The trekking around Sapa was amazing too. Though known for its mists, and after a typically inauspicious start, we had warm and mainly dry weather after the first day. Unfortunately I lost my camera, so have no photos, but we trekked up and down hill through woods and by rivers, alongside and almost in paddy fields, through ethnic minority villages where the women's dress was wonderfully colourful, visited tiny local schools.... Not to mention the mud that caused us to slip and slide mercilessly down hills and nearly injure ourselves constantly as we struggled on sloping,narrow paths on which the locals walked in wellies, sandals or even bare foot with the greatest of ease. One minority group, the H'mongs, helped tourists when needed, including holding both the arms of one poor Japanese girl who had fallen full length back and front and didn't look to be enjoying herself. In return the H'mongs would try to sell you their jewellery, clothing and bags. Their chief weapon was persistence rather than aggravation. Some spoke very good English, learned entirely from the tourists and could be quite persuasive. We were housed in 'home stays' and, at the first one, we ate and drank home-distilled rice 'wine' to celebrate Australia day. Did we really need to toast it so many times!? Our young guide looked a little worse for wear the next day but the H'mong girls took it very much in their stride.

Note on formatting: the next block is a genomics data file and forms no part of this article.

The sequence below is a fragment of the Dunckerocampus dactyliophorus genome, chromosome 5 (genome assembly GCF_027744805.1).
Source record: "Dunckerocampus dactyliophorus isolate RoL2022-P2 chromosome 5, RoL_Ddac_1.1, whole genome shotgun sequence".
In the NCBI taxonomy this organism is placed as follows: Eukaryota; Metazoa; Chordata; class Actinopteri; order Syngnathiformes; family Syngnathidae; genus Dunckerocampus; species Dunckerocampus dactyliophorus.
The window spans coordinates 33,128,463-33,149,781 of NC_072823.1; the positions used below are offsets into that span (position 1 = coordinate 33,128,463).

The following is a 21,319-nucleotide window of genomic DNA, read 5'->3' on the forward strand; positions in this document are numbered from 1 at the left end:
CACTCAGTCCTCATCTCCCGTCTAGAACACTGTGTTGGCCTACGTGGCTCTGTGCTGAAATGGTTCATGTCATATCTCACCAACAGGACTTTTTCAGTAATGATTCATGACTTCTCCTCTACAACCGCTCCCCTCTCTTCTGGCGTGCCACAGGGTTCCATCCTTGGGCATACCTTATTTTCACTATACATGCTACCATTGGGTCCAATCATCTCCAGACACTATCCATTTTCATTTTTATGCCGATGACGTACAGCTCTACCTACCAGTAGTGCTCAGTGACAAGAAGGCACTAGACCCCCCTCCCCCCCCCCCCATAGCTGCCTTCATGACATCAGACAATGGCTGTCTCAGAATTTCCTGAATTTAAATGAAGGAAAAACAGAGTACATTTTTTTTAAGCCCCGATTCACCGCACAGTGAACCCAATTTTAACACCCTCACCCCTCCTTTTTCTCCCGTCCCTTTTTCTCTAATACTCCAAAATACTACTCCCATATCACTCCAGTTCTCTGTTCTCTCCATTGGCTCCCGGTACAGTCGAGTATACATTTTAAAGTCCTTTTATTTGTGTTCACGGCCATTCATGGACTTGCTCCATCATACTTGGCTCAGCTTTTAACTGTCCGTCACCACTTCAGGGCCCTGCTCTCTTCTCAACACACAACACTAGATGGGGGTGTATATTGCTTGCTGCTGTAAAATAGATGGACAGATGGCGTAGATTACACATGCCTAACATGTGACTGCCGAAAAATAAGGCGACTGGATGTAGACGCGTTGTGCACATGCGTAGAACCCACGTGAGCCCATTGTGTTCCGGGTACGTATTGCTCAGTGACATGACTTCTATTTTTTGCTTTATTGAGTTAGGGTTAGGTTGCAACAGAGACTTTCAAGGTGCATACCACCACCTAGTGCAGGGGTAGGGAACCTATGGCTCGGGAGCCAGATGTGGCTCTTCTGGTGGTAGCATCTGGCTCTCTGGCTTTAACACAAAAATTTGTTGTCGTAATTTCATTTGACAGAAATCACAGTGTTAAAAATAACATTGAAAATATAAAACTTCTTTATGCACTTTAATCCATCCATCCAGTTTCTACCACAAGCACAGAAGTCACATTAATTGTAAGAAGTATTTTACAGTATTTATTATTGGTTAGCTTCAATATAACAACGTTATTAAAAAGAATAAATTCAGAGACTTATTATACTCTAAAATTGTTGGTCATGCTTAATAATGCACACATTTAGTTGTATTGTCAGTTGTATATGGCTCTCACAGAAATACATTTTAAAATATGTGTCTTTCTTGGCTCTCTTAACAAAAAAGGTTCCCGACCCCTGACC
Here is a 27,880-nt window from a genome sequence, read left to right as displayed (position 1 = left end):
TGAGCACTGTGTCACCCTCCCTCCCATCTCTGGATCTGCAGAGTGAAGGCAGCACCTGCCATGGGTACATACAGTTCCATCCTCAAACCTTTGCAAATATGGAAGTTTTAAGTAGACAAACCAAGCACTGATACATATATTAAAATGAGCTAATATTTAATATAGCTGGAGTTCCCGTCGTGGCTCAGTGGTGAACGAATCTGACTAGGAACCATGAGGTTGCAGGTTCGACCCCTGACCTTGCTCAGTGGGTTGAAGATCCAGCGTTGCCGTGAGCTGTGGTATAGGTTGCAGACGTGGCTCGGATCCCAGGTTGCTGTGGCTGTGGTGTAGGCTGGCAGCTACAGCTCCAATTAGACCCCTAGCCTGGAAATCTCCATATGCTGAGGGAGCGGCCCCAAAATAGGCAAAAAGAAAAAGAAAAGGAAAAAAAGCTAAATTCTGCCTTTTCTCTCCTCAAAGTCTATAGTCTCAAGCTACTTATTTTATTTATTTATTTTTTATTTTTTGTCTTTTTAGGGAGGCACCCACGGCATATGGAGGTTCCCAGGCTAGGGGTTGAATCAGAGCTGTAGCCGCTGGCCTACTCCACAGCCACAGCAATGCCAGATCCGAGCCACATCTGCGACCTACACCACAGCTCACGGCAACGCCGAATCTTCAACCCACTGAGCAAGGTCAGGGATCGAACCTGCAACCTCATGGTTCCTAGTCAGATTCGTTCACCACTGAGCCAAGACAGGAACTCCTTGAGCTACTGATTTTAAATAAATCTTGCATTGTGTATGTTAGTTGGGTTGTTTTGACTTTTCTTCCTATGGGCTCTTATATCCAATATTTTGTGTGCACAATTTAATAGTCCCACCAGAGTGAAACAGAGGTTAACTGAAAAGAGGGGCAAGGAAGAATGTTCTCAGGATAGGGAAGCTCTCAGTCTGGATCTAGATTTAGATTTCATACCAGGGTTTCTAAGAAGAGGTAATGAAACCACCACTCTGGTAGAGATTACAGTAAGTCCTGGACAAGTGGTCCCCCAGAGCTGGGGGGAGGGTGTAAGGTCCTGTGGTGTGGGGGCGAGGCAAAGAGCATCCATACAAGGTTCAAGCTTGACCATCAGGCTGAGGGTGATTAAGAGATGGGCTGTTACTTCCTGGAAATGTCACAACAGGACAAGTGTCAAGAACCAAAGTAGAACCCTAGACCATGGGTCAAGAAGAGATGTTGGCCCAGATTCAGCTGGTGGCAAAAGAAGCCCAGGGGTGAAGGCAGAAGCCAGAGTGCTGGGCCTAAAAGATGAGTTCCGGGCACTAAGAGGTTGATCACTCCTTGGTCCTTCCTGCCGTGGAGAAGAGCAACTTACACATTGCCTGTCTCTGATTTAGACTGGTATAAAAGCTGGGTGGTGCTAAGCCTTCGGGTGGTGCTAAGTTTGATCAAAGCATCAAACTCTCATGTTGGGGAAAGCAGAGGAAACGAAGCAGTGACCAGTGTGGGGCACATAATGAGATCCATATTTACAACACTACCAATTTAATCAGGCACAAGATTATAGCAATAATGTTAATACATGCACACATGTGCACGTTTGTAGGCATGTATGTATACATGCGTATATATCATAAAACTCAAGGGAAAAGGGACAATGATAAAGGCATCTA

I loved each day of trekking, even the mud which was not to the liking of an American couple I encountered. The guide, as we subsequently found in the rest of Vietnam, was keen, cheerful, reasonable at English and earning a pittance, responsible not only for the guiding but also for the shopping and cooking. Out of the 12 dollars I paid per day, for absolutely everything, his share couldn't have been more than 2 dollars.
This has been a very long postcard so I'll stop soon and leave the telling of the rest of the Vietnam adventures to Tim, who I met, on schedule, in Hanoi. Now I'm back, after so long, in Wenshan, waiting for the new term to start tomorrow.